My courses utilize a competency-based evaluation system. Throughout the semester you will perform self-evaluations of your learning and overall course performance based on the provided course competencies. You will then discuss your evaluation with me and get feedback based on my own observations and evaluation of your learning. The overall evaluation process is not grade-based. Learning is not quantified by the accumulation of points on assignments. A final course grade is determined based on the competency-based on your self-evaluations with instructor feedback.

This document explains the course competencies and how to use them as the basis for a critical self-evaluation. Determining grades from self-evaluations is briefly discussed in the course syllabus and will be further discussed during class and as part of the self-evaluation process.

Competency = Task + Knowledge + Skill + Disposition

Along with the syllabus, you were given a competencies document for my course. On this document you’ll see four things.

  1. Task-Based Competencies - Something you’re learning to accomplish through completing course.
  2. Knowledge Areas - The knowledge needed to perform the task.
  3. Skill-Levels - How adept you need to be at utilizing the required knowledge in order to successfully complete the task.
  4. Dispositions - The attitudes and mannerisms you need to embody while performing the task.

As the above descriptions imply, there is a clear hierarchy at play here. You want to learn to complete a task with competence, but to do that you must possess certain knowledge, be able to apply that knowledge with a certain level of skill, and all this while displaying desirable dispositions. By encapsulating knowledge, skill, and disposition within a task, we’re acknowledging that while knowledge and skill might let us achieve a successful result, going about that work with sufficient maturity, responsibility, and professionalism is just as important. Before we move on to the details of a competency based self-evaluation, let’s look just a bit closer at each of the four parts of our competencies.


Tasks are relatively straight forward to understand. Each competency begins with a simple task statement and a more generalized statement of competency. For example, here’s a competency from COMP235:

Task: Assess the performance implications of cache memories in your application. Competency: Critically analyze the performance of an application concerning caching issues and produce a report summarizing key results. The task is straight forward and provides a context in which you apply your knowledge and skill. The competency statement sheds more light on the skills needed to complete the task. In general, we look to tasks and their related competency in order to describe what we’re doing, who we’re doing it with, and why we’re doing it.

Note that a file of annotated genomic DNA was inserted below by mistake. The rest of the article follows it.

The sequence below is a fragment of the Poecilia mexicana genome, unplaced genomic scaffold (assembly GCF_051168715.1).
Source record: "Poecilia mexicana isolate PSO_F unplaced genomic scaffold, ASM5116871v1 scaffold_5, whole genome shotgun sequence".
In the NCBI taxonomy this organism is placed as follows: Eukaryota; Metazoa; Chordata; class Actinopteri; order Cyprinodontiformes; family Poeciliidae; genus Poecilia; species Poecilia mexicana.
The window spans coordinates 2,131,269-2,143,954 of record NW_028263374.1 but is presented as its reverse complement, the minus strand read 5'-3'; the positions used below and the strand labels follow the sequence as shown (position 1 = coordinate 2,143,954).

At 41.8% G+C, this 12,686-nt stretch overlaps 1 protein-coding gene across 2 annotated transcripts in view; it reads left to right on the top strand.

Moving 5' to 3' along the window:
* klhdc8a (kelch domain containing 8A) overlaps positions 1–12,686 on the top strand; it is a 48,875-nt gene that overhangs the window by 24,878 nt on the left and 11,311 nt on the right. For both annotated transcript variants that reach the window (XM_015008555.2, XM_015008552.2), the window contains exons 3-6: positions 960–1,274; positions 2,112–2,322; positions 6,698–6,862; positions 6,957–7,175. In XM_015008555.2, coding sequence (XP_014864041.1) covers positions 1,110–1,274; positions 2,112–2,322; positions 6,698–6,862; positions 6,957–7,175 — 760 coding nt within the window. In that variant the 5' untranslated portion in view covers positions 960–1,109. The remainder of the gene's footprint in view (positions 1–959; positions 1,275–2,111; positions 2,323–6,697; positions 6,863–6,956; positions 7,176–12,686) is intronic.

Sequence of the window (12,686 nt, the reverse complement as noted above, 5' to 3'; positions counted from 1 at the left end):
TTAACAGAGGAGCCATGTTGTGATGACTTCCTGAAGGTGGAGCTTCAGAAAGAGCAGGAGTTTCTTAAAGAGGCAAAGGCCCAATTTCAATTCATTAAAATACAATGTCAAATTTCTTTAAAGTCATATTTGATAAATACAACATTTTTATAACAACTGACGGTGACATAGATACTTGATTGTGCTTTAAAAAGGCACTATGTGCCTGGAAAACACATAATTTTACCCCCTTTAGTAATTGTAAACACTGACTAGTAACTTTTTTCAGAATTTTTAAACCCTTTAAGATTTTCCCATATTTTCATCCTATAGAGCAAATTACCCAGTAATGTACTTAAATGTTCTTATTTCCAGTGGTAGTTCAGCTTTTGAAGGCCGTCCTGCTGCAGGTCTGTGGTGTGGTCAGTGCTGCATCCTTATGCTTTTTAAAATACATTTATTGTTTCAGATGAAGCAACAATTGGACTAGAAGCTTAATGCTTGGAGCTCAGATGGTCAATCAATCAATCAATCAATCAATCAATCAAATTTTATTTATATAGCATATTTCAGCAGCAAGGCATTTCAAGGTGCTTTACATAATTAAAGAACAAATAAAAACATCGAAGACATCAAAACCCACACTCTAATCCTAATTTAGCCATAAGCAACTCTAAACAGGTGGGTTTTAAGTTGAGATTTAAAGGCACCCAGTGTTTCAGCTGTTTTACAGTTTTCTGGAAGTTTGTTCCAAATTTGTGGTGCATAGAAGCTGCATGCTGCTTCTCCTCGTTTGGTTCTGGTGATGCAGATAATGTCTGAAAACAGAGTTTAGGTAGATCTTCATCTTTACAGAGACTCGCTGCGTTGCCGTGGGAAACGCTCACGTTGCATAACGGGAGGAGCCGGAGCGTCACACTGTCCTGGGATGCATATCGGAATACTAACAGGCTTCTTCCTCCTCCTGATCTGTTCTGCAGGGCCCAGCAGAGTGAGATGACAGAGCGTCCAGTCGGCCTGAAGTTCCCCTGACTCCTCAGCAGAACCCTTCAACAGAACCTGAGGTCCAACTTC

Knowledge Areas

Knowledge areas are the obvious content of the course. The competencies list key, required knowledge areas, but our goal is to engage in the complete list of knowledge listed in the document. You’ll spend a lot of your self-evaluation time evaluating which knowledge areas the current material and assignments are addressing, the level of skill you need to complete an assignment, and the level of skill you displayed during while completing the assignment.


We use skill-levels to assess the depth of your understanding and ability to make use of of each knowledge area. Our skill-levels are adapted from Bloom’s Taxonomy. Each level of skill includes and builds upon the level below it. That is, you must achieve the first level of skill in order to reach the second, and so on. There are four levels of skill. Below you’ll find them listed with verbs typically associated with that level of skill.

  1. Explain - define, describe, discuss, enumerate, express, identify, indicate, list, name, select, state, summarize, tabulate, translate
  2. Apply - backup, calculate, compute, configure, debug, experiment, install, iterate, interpret, manipulate, map, measure, predict, randomize, restore, schedule, solve, test, trace
  3. Evaluate - analyze, compare, classify, contrast, distinguish, categorize, differentiate, discriminate, order, prioritize, criticize, support, assess, choose, defend, rank
  4. Develop - combine, compile, compose, create, design, generalize, integrate, modify, organize, produce, rewrite, refactor, write

To help you interpret these skill-levels in a more computing centric environment, let’s look at them in terms of a classic programming task:

  1. Explain - You recognize a for loop and could explain some basic examples when you see them in code. You struggle to write all but the most basic loops and literal copies of loops you’ve seen before.